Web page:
Haredi Rabbi Yosef Mizrachi is a renowned worldwide Torah lecturer, claiming to be devoted to bringing Jews closer to Judaism. But it’s clear in light of recent remarks that his devotion to kiruv — Orthodox outreach — is anything but unificatory. It’s time that the Jewish community, regardless of affiliation, takes a stand against the divisive, misogynistic, and hurtful language of his shiurim.
Mizrachi’s most recent offense was claiming that only one million Jews perished in the Holocaust — the remaining 5 million, he said, were intermarried and assimilated, and therefore not Jewish. Haaretz quotes Mizrachi as saying in a Hebrew-language video: “If you look at the percent of assimilation that there was in Europe, which already reached 80 percent, it’s reasonable to assume that 80 percent of the 6 million were not Jews.” In another lecture, Mizrachi stated that religious women preserved their dignity even in concentration camps by covering their private parts, while secular Jewish women did the opposite as Nazis took pictures of them undressing in the gas chambers.
Mizrachi’s following is large, and includes more than 96,000 followers between his English and Hebrew Facebook pages. All parts of the Jewish community, secular and religious, must come together to condemn Mizrachi’s beliefs, including that Down Syndrome is not a punishment. My brother has autism, and this comment in particular is personally insulting. As stated in Genesis, Hashem created people b’tzelem elokim (“in his image”). People, especially rabbis, are not infallible and do not know the exact reasons behind Hashem’s decisions. Bein Adam L’Chavero (the relationship between Man and his fellow) is more important than Bein Adam L’Makom (the relationship between Man and Hashem). Everyone, Jew or gentile, should respect the difficulties of others, especially those with disabilities.
A cousin of mine was in a wheelchair most of his life before he passed away several years ago from muscular dystrophy. His mother faced questions of how he could practice Judaism, such as being in the synagogue and take part in Birkat Kohanim, which required a ramp to get to the ark. My aunt’s response: He’s a Jew who’s just in a wheelchair. Thankfully, my aunt’s response is what transpired, and my cousin was able to participate in the synagogue as a Kohen, and his perseverance inspired those in doubt of his abilities.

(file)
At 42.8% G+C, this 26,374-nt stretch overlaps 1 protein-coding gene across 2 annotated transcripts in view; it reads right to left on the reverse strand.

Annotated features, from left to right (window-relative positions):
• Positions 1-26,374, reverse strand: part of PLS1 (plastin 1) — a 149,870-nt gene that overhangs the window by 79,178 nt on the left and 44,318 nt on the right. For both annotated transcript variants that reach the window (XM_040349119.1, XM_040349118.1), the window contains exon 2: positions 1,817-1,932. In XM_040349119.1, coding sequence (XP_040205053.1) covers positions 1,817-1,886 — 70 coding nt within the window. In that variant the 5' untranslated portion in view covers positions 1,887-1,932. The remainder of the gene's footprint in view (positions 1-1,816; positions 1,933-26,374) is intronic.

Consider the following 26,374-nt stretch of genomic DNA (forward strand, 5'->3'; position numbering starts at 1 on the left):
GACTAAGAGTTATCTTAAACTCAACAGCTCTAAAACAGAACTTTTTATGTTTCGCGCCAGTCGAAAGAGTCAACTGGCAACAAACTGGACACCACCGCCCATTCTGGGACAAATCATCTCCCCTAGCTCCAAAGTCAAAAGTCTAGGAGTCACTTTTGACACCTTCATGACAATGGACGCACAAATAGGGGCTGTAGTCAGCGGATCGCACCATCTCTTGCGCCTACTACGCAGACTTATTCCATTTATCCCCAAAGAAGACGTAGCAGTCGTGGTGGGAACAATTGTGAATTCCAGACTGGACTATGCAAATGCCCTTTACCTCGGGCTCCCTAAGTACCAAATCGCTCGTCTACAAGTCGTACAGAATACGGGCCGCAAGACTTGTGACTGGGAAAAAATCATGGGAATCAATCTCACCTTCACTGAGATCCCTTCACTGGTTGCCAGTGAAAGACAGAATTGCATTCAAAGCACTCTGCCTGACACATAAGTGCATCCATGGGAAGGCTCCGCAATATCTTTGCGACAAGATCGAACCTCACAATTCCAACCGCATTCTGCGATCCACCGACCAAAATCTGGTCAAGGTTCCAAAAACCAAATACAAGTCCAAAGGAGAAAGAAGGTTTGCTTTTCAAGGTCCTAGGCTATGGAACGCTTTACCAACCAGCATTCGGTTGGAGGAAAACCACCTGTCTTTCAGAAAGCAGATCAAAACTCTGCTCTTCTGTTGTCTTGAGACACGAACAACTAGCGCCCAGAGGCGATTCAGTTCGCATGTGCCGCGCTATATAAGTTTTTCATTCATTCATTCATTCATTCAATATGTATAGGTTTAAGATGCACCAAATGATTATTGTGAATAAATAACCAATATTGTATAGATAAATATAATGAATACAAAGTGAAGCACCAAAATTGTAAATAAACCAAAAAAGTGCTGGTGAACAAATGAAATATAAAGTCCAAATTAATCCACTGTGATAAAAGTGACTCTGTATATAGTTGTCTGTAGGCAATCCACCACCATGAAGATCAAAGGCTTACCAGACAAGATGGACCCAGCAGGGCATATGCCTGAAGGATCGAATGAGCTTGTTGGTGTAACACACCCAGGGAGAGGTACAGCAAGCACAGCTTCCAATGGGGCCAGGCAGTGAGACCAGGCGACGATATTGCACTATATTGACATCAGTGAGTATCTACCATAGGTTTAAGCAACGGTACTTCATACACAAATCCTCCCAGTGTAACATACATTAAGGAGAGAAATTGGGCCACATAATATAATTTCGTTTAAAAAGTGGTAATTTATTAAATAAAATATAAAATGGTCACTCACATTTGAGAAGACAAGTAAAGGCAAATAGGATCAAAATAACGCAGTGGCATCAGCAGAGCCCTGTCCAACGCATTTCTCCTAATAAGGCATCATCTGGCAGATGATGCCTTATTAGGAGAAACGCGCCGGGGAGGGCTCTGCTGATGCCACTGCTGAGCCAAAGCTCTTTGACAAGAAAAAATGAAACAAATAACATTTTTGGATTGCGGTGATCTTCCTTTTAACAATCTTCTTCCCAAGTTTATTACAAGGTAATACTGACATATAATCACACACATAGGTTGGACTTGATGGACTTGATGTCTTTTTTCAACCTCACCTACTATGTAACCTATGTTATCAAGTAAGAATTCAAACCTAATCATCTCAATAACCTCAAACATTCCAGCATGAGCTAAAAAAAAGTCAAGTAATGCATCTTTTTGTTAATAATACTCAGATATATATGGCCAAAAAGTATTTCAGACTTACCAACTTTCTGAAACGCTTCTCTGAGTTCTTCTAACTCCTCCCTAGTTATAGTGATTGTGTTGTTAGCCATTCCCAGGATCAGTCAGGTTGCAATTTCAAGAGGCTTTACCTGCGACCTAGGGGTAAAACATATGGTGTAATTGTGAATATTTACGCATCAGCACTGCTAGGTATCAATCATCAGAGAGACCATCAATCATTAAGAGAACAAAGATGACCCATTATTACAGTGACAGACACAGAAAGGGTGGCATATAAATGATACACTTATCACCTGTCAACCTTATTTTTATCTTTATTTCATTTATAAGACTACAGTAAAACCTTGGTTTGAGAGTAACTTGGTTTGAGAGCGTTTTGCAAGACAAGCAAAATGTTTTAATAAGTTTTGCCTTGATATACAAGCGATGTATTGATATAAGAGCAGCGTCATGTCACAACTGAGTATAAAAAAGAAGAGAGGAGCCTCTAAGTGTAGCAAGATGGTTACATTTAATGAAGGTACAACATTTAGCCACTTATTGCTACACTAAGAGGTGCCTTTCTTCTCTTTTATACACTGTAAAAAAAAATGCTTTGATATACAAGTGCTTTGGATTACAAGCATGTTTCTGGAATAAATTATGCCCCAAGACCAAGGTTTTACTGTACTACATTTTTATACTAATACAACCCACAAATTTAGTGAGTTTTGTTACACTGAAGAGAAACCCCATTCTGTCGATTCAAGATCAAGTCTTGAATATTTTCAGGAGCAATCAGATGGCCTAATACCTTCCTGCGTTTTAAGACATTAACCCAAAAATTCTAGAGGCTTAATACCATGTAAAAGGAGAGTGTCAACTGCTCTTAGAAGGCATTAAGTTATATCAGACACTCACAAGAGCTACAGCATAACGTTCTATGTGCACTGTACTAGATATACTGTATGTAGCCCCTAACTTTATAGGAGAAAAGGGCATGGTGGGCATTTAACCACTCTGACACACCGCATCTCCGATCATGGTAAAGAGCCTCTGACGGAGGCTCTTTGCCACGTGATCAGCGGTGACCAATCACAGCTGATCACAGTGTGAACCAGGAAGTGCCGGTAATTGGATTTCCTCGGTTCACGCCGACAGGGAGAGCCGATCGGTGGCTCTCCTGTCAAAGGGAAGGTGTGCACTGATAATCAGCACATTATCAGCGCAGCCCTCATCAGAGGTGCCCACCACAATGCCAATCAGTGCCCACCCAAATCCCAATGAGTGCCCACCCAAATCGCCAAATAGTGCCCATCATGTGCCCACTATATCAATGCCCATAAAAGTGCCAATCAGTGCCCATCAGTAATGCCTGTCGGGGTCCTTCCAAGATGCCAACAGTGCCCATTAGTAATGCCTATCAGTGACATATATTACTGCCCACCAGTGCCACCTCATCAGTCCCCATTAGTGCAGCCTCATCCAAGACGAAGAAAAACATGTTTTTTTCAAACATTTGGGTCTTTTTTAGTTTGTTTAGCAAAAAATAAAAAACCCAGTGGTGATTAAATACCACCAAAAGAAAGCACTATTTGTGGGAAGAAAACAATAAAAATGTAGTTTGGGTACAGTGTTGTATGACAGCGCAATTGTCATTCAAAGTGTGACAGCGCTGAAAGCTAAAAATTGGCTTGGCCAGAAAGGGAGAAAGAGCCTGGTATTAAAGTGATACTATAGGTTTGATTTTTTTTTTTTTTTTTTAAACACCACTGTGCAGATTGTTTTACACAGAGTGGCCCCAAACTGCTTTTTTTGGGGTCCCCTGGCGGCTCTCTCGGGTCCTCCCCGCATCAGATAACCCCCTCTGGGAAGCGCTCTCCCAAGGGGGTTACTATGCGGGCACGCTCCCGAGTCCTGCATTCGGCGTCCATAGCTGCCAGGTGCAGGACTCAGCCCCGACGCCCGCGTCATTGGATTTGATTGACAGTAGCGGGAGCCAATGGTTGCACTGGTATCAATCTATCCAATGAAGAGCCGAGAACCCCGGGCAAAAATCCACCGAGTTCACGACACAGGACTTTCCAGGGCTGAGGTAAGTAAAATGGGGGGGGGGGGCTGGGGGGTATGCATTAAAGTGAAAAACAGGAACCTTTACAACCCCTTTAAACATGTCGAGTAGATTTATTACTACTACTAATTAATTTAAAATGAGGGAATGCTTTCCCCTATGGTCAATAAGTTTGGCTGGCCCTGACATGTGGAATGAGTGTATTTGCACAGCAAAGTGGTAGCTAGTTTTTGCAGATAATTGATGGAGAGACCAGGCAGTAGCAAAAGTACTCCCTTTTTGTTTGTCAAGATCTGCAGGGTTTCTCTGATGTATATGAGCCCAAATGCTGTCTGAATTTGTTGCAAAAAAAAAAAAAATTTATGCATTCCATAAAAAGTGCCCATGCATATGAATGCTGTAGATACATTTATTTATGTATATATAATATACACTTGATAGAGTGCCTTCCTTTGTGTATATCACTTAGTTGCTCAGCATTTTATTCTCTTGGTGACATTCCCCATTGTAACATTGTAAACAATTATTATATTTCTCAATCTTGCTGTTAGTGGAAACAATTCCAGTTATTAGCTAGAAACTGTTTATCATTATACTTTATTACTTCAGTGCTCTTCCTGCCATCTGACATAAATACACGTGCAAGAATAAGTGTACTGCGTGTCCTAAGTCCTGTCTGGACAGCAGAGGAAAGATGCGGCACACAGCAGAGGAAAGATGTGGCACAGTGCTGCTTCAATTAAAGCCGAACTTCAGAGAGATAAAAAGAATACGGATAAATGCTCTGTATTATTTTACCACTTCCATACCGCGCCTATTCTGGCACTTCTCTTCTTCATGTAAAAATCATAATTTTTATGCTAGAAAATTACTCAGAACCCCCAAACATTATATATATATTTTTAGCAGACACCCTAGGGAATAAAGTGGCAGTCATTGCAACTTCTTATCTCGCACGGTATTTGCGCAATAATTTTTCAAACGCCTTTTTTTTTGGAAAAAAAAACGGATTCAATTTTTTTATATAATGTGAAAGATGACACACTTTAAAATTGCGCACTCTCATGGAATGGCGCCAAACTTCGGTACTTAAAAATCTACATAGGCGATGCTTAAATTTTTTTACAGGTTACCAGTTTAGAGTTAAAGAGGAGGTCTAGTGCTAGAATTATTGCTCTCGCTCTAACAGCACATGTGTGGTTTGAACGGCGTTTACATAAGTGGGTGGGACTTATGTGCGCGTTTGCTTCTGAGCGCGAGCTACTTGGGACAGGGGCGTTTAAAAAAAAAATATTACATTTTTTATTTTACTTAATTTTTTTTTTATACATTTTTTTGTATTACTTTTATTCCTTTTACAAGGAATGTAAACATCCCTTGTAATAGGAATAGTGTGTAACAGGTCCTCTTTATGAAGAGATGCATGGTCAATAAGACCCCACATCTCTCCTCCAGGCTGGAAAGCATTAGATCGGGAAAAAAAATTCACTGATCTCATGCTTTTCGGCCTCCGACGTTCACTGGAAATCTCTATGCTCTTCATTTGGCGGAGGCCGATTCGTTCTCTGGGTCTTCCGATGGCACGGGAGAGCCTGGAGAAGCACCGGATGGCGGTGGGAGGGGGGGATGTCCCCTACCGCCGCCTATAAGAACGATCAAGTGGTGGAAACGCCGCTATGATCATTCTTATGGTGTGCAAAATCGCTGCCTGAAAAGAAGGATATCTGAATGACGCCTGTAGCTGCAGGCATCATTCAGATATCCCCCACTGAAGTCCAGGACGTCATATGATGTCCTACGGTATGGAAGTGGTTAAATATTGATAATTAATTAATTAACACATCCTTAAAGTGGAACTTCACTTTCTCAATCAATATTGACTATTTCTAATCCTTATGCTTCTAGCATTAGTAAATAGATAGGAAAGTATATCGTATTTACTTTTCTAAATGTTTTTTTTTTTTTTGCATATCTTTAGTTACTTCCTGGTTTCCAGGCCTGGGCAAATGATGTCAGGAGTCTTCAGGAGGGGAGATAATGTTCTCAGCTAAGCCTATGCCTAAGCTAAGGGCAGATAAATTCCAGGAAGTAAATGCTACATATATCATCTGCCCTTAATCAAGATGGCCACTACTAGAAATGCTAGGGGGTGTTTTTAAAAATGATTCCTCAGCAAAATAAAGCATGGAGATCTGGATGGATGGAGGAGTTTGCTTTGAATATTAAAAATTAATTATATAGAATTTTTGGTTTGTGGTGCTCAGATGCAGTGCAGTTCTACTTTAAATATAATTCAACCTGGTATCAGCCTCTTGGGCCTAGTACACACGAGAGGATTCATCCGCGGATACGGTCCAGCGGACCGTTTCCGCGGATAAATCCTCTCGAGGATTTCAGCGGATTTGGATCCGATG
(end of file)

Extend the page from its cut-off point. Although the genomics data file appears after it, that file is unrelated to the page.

Mizrachi is also wrong in his claim that weddings with mixed dancing between men and women lead to cancer and other tragedies. His lectures are the antithesis of every Torah value, primarily two phrases found in Leviticus: v’ahavta l’rayacha ha’kamocha (“And love your neighbor as you would yourself”) and “Thou shall not stand idly by the blood of thy neighbor.”
The condemnation of Mizrachi’s recent remarks has already begun to pick up speed. Last month on Facebook, conservative pundit and Commentary editor John Podhoretz posted the Haaretz article with this analysis: “You miserable motherfucker. Go to hell.” An online petition, which at press time had 779 signatures out of a goal of 1,000, is calling for the removal of Mizrachi’s shiurim from TorahAnytime, an online library of recorded Torah lectures from around the world. TorahAnytime, as Menachem Kochloeffel notes in the petition, has “over thousands of hours of shiurim of his online.”
As a Modern Orthodox Jew, I do not agree whatsoever with Mizrachi’s recent comments. The time has come to condemn Mizrachi. It’s one thing to publicly shame another Jew, but another to demonstrate that as Jews we do not represent or accept the sadistic ideas of this extremist and Nazi apologist. In a Jerusalem Post piece on Mizrachi, Rabbi Shmuley Boteach wrote, “Mizrachi and rabbis like him are a menace. Just think about how many people might otherwise embrace Jewish tradition were they not absolutely revolted by this cruel twaddle that is fraudulently passed as authentic Judaism.”
May my cousin’s memory be for a blessing that your background as a Jew, religious or secular, abled or disabled, shouldn’t be ostracized — your character and how you treat one another should be judged. I hope his followers realize Mizrachi’s character is out of touch with every Jewish and Torah value.
Jackson Richman is a student at The George Washington University.